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The rise of a new transfer pricing order

Even after the EU’s digital tax plan hit a major roadblock, transfer pricing (TP) directors feel the global order shifting away from the arm’s-length principle (ALP) and towards formulary apportionment.

Any kind of digital services tax (DST) would require a fundamental rethink of TP norms. The EU’s proposal for a DST may have been defeated, but this might just mean there will be more unilateral action by nation-states. These changes raise the stakes for taxpayers around the world.

“Taking a light touch approach to forward planning, and assuming a low amount of risk, could get your company killed,” said the chief tax officer at a software company.

Unitary taxation with formulary apportionment could mean multinational companies will face a minimum corporate tax rate and new profit allocation rules. This would spell the end of traditional transfer pricing principles.

“It looked like the EU was moving towards formulary apportionment and away from the arm’s-length principle,” one TP director at a telecoms company told TP Week.

“Some kind of formula would have been crucial for implementing the 3% turnover tax,” the director added. “It can’t just be about the global value of the company. It’s the role of local users which was the key aspect.”

Formulary apportionment would make it much harder for multinationals to book profits in low-tax jurisdictions. By contrast, the ALP allows international taxpayers the space to structure their European operations through, for example, Ireland.

Countries like France, meanwhile, which have comparably higher tax rates, would like to see MNEs pay more in their jurisdiction. But it’s unclear whether doing away with the ALP would dramatically reduce tax avoidance.

“Of course, we won’t be able to check that it has had this effect until there is global public country-by-country reporting by MNEs,” said David Quentin, a senior advisor to the Tax Justice Network, who supports the change.

“A move towards formulary apportionment has to go hand-in-hand with a move towards transparency,” Quentin explained.

Double tax jeopardy

A lack of consensus defeated the EU digital tax plan, but the UK and France are pushing ahead with plans to unilaterally institute their own national DSTs. This will mean new permanent establishment (PE) standards to provide a threshold for taxing online services.

Yet the differences in the developed world might not be the key to these changes. It may be that developing countries are more likely to look for new ways to institute unitary taxation. This would raise the threat of double taxation for some companies.

The head of tax at a mobile phone company told TP Week: “The developing world is much easier to change when it comes to digital tax because the laws are new, often the laws are less complex and there is a lot less case law than in the developed world.”

“The real challenge is overhauling tax law in countries like the UK and Germany due to the level of complexity and the sheer amount of case law that has been amassed over history,” they said.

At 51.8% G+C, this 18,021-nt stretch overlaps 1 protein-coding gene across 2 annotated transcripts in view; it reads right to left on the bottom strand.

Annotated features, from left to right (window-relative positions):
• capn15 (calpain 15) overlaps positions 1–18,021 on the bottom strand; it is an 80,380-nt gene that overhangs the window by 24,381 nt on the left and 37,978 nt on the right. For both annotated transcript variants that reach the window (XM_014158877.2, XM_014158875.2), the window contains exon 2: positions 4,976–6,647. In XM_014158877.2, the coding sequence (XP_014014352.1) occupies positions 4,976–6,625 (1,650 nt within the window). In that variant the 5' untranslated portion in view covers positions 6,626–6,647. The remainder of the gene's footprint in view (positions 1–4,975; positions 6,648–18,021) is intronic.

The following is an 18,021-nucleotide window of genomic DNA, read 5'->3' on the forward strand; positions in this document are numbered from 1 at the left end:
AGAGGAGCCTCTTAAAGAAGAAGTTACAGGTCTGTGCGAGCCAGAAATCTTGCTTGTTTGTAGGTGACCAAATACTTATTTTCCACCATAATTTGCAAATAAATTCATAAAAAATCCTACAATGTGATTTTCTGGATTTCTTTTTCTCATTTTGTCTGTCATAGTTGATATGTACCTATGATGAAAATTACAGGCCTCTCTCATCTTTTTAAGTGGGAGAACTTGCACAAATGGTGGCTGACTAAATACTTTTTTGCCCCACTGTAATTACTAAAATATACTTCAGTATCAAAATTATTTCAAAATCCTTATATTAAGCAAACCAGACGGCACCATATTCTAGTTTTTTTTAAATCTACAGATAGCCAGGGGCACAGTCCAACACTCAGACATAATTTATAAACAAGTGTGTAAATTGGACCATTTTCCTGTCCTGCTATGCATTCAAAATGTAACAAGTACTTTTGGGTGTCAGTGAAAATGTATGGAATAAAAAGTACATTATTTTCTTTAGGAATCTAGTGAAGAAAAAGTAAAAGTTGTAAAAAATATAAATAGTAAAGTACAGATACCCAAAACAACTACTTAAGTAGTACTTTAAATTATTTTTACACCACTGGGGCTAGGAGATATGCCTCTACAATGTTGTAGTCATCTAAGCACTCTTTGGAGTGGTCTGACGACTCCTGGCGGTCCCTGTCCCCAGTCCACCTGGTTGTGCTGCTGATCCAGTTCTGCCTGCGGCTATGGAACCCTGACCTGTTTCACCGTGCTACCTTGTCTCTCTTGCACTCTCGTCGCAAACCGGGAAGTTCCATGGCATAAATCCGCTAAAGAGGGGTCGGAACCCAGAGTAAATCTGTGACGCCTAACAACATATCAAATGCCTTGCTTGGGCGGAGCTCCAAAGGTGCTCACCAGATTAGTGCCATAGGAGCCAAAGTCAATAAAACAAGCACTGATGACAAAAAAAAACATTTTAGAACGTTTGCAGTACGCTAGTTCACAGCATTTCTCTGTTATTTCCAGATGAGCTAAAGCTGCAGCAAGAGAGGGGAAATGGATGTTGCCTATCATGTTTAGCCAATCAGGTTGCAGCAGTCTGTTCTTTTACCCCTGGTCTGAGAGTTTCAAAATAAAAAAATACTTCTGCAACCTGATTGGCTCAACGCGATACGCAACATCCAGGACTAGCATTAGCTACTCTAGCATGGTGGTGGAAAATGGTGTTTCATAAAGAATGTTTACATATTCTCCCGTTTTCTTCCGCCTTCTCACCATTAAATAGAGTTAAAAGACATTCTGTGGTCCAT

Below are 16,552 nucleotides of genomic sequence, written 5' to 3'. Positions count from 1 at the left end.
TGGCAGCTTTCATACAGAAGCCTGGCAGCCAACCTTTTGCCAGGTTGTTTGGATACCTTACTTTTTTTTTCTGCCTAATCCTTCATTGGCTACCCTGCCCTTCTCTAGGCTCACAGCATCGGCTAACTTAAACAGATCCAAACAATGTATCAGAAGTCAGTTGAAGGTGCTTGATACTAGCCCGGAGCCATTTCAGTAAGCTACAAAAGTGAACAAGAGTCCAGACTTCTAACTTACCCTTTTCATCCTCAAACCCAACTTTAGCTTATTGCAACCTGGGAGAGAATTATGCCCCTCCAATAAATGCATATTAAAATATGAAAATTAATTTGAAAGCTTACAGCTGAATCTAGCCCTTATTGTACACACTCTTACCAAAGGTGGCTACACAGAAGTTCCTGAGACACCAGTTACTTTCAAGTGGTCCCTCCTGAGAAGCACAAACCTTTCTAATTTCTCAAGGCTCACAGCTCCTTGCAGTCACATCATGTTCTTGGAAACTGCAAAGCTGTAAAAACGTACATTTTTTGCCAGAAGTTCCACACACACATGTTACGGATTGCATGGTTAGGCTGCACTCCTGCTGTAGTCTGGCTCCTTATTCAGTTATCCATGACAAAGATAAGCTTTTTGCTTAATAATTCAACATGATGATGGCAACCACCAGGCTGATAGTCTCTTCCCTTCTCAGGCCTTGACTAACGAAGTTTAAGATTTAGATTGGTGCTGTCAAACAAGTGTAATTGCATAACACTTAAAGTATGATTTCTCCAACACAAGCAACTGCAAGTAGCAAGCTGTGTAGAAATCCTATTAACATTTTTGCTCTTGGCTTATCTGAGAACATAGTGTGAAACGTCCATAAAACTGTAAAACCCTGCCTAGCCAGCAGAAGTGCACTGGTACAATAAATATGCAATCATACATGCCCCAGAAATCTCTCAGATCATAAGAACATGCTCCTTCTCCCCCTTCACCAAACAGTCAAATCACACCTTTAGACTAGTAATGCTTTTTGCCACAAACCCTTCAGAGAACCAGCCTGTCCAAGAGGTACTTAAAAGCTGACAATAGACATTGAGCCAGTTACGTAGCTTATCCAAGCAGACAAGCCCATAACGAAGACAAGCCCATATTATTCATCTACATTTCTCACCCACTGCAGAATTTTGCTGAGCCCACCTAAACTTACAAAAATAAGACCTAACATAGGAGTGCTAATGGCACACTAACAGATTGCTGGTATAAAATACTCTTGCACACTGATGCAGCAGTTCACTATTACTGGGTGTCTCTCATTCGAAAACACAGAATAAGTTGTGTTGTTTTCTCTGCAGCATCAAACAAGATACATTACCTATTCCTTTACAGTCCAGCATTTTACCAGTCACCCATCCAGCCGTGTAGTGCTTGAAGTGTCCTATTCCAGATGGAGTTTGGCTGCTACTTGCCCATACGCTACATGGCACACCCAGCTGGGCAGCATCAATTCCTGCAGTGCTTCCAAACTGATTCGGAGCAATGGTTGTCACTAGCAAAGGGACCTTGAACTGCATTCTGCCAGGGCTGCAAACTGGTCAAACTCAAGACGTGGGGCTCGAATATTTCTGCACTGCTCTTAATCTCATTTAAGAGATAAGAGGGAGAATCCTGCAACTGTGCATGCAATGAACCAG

“The position of developing countries really depends on the governance structures of the global value chains in question,” Quentin said.

Where MNEs operate locally through subsidiaries or PEs, Quentin explained, developing countries might be able to wage a tax claim on the income of such multinationals. But such MNEs working with local businesses on a contractual basis are unlikely to see their profits re-allocated to that jurisdiction.

The ‘race to the bottom’ in corporate tax rates might have made this shift more likely as governments need to raise tax revenue without raising the headline rates. The high-tech sector might be the main target in the developed world, but the developing world is much more likely to target traditional sectors like extractive industries.

Back to first principles

International institutions have a key role to play in this debate, but there are few signs of a consensus. There is no unanimity in the EU on digital tax, while the OECD has avoided taking a position that might further divide its member states.

As Pascal Saint-Amans, director of the OECD’s Centre for Tax Policy and Administration, put it in September: “The OECD is agnostic on the ALP, but the largest economy in the world seems to have passed a vote of no confidence in the current system.”

The discord is not confined to the US. “European countries are very much divided,” Saint-Amans added. “Some argue that there should be no change in the allocation of taxing rights, while also saying that tax should be paid where the value is created. There is a fascinating debate to come.”

Richard Goldberg, founder of RG Transfer Pricing Solutions, suggested the erosion of the ALP is well underway. He pointed the blame at the drive towards greater tax revenue.

“The tax authorities in these jurisdictions see an opportunity to raise more tax revenue,” said Goldberg, who previously worked for Citigroup and Mitsubishi. “There’s also a perception that the existing tax rules are obsolescent.”

“They don’t think they’re getting their ‘fair share’ and they’d like to move to formulary apportionment to attribute company profits to a source country,” he stressed.

As the tax world contemplates a move away from traditional TP norms, businesses may have to rethink how it approaches planning – especially when it comes to digital tax. While tax policymakers are going back to first principles, companies have to factor in new risks they never had to in the past.

“Making too many assumptions can be costly in the long run,” said the chief tax officer at a software company. “Everyone assumed that the [UK’s] diverted profits tax was not going to be applied as widely as it has been, or as aggressively for that matter.”

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